Rants and Raves

Opinion, commentary, reviews of books, movies, cultural trends, and raising kids in this day and age.

Thursday, December 06, 2007

Happy Birthday Toto

I just dropped my family off at a birthday party for a little girl who just turned two. Her family is from Kenya and they call her by the nickname "Toto", meaning "Little Girl" in Swahili.

Toto's older brother is my son's best friend, and not quite a year older.

I was thinking about them because of a couple of recent observations on parenting I've made.

One was brought up by the kids' mother when theirs and ours were playing together. My boy was doing something that I thought might get him hurt, but not dangerously so, so I warned him.


I warned him again. Same result - or lack thereof.

So I said, "OK son, if you've got to find out for yourself, go ahead."

His friend's mother laughed and said, "Steve, you're really like an African father."

Second observation. My son and his best friend have their occasional falling-outs and sometimes the results are six-year-old high drama, i.e they shout, hit and have been known to throw things at each other.

I've noticed that more and more, the reaction of American parents is often something like, "Oh my God we've got to do an intervention!" (Think that's an exaggeration? Think again, if it is it's only a slight one.)

His friend's father just shrugs and says, "Boys fight."

Of course boys fight. The way we handle it is to ground the kids for a while. Fifteen minutes later they're crying, "I miss my friend!"

I have encountered pacifist parents who tell their kids that when another kid hits them, they should walk away. This, as you might expect, tends to make the kids into targets.

But I've noticed that it also makes them into bullies.

If kids are told to "turn the other cheek" they grow up expecting that when they are the aggressors, their victims should not fight back. And when they do, the little tykes get indignant.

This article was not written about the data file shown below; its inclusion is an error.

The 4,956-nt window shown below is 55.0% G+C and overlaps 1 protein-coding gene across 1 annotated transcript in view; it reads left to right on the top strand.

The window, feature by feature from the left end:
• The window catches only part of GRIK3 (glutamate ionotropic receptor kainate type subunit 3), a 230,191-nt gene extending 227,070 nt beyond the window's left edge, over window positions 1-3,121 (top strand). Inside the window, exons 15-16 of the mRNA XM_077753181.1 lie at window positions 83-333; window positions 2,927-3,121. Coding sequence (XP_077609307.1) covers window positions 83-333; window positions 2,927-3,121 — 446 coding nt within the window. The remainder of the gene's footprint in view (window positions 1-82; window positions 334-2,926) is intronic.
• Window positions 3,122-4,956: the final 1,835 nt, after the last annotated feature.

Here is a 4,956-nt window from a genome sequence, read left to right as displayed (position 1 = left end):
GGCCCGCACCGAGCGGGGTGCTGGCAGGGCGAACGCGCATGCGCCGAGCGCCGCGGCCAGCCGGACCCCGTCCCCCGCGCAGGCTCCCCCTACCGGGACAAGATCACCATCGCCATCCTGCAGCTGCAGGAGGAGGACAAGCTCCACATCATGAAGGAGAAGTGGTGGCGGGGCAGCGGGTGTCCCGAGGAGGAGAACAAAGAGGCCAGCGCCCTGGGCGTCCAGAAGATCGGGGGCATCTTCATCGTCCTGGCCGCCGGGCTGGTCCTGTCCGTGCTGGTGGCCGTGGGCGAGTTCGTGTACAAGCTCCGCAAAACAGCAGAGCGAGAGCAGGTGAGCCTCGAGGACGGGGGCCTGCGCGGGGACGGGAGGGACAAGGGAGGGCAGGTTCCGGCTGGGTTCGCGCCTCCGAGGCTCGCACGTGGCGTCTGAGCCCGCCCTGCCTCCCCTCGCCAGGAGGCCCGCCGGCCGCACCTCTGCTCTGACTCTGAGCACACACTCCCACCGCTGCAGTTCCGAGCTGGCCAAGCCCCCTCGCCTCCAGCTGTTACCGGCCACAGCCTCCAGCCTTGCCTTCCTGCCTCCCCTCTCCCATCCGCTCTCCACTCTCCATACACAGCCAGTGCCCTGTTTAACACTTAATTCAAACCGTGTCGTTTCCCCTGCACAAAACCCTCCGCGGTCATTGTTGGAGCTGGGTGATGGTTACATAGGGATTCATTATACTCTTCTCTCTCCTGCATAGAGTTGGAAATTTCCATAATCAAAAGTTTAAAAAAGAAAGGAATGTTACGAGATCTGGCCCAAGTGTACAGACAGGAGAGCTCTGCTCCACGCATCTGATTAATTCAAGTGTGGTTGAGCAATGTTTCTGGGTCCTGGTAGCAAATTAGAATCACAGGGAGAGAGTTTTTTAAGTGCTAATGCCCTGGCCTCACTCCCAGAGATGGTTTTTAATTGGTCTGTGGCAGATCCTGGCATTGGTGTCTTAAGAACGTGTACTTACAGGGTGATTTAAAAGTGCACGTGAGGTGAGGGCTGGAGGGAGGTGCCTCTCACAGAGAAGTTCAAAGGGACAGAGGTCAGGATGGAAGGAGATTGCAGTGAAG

A wise parent once observed that boys who grow up without a model of real manhood do not become wimps - they become thugs.

Well perhaps they become both wimps and thugs, the two are not incompatible. Wimps when alone, thugs when with a gang.

I'm going to have a lot more to say about this in future posts. In particular I'm going to develop three threads:

1) "As below, so above" (to invert the ancient hermetic saying.) The behavior of thug nations is accurately modeled by the behavior of thug individuals and gangs - as is the way of dealing with them.

2) There are two views of taming human nature at war in our culture, the traditional Judeo-Christian; and the modern Marxist/environmentalist. The former stresses teaching self-control over an inherited and unchanging human nature, the latter the idea of changing what they regard as an infinitely plastic human nature by manipulating the formative environment.

3) The essence of true manhood has never been better expressed in English than by Raymond Chandler. In Phillip Marlow's last adventure, a woman asks him, "How can a man who is so tough, be so gentle?"

He replies, "If I weren't tough, I wouldn't be alive. If I couldn't be gentle, I wouldn't deserve to be alive."

Happy birthday Toto, and I hope you'll always have guys like your big brother and big buddy around.

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